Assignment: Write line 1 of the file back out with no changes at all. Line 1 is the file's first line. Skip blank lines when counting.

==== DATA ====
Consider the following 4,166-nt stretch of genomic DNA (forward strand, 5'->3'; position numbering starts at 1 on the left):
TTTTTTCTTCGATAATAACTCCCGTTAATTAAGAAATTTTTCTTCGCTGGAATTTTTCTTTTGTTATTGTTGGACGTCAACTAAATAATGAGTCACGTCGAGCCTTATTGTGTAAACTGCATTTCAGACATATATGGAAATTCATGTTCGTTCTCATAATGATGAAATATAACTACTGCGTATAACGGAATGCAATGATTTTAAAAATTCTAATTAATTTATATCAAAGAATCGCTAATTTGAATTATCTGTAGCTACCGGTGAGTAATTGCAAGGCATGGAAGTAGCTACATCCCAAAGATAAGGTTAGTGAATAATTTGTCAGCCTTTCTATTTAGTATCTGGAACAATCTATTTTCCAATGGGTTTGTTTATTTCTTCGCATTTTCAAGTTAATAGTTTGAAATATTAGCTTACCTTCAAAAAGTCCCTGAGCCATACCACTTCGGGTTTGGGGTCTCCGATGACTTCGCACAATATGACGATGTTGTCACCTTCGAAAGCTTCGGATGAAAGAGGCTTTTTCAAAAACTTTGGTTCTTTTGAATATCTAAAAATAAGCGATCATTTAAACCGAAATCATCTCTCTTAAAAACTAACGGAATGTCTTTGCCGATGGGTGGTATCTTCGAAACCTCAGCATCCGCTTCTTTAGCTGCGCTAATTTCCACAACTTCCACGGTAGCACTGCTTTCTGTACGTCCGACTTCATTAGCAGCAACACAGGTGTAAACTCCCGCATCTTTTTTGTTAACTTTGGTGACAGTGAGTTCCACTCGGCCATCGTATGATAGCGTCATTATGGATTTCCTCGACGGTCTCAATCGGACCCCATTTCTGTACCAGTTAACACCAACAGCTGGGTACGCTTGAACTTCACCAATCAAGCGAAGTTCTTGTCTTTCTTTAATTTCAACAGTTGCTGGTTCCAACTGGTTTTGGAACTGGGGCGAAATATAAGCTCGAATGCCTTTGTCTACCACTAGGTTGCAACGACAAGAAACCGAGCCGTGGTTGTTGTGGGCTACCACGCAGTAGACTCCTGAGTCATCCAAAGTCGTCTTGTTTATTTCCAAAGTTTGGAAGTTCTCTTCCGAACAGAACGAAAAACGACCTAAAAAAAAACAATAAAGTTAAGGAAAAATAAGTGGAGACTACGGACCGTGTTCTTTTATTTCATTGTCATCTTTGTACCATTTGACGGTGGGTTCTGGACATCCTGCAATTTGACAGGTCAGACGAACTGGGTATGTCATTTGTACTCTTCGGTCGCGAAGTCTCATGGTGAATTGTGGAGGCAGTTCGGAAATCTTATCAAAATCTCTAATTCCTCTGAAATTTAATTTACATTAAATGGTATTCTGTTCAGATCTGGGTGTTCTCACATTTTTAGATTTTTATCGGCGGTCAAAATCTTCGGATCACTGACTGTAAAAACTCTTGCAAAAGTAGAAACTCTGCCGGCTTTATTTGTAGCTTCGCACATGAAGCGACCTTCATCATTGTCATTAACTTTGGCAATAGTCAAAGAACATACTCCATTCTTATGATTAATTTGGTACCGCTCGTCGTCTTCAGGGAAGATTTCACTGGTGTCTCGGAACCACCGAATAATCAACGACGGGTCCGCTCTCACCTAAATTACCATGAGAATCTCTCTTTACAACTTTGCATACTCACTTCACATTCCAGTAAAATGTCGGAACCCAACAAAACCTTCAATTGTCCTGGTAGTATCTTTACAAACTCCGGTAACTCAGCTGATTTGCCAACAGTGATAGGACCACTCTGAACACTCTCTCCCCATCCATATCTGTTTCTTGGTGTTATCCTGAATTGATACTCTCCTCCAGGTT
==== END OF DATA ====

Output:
Consider the following 4,166-nt stretch of genomic DNA (forward strand, 5'->3'; position numbering starts at 1 on the left):